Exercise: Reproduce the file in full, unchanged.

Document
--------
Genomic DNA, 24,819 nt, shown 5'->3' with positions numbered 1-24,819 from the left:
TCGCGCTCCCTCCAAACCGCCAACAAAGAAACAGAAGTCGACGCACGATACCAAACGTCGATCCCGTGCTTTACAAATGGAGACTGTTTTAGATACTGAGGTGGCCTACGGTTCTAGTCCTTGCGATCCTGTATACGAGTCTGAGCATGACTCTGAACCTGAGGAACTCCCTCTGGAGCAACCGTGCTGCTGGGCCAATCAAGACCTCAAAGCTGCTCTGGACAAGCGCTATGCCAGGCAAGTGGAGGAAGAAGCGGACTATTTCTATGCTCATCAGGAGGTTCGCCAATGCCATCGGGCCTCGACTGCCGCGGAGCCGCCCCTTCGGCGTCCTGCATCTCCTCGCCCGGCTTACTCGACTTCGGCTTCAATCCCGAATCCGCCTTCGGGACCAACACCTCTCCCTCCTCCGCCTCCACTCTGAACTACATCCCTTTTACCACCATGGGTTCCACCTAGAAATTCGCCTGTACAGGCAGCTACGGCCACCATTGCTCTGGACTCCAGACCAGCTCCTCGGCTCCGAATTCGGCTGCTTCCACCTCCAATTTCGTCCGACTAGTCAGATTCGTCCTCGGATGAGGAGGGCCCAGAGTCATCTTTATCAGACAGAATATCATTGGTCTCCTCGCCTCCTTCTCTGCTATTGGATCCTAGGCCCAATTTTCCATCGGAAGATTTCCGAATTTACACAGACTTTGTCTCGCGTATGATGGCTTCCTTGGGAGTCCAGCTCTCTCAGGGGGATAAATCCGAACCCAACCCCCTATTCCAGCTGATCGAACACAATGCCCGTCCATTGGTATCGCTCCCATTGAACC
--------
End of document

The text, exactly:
Genomic DNA, 24,819 nt, shown 5'->3' with positions numbered 1-24,819 from the left:
TCGCGCTCCCTCCAAACCGCCAACAAAGAAACAGAAGTCGACGCACGATACCAAACGTCGATCCCGTGCTTTACAAATGGAGACTGTTTTAGATACTGAGGTGGCCTACGGTTCTAGTCCTTGCGATCCTGTATACGAGTCTGAGCATGACTCTGAACCTGAGGAACTCCCTCTGGAGCAACCGTGCTGCTGGGCCAATCAAGACCTCAAAGCTGCTCTGGACAAGCGCTATGCCAGGCAAGTGGAGGAAGAAGCGGACTATTTCTATGCTCATCAGGAGGTTCGCCAATGCCATCGGGCCTCGACTGCCGCGGAGCCGCCCCTTCGGCGTCCTGCATCTCCTCGCCCGGCTTACTCGACTTCGGCTTCAATCCCGAATCCGCCTTCGGGACCAACACCTCTCCCTCCTCCGCCTCCACTCTGAACTACATCCCTTTTACCACCATGGGTTCCACCTAGAAATTCGCCTGTACAGGCAGCTACGGCCACCATTGCTCTGGACTCCAGACCAGCTCCTCGGCTCCGAATTCGGCTGCTTCCACCTCCAATTTCGTCCGACTAGTCAGATTCGTCCTCGGATGAGGAGGGCCCAGAGTCATCTTTATCAGACAGAATATCATTGGTCTCCTCGCCTCCTTCTCTGCTATTGGATCCTAGGCCCAATTTTCCATCGGAAGATTTCCGAATTTACACAGACTTTGTCTCGCGTATGATGGCTTCCTTGGGAGTCCAGCTCTCTCAGGGGGATAAATCCGAACCCAACCCCCTATTCCAGCTGATCGAACACAATGCCCGTCCATTGGTATCGCTCCCATTGAACC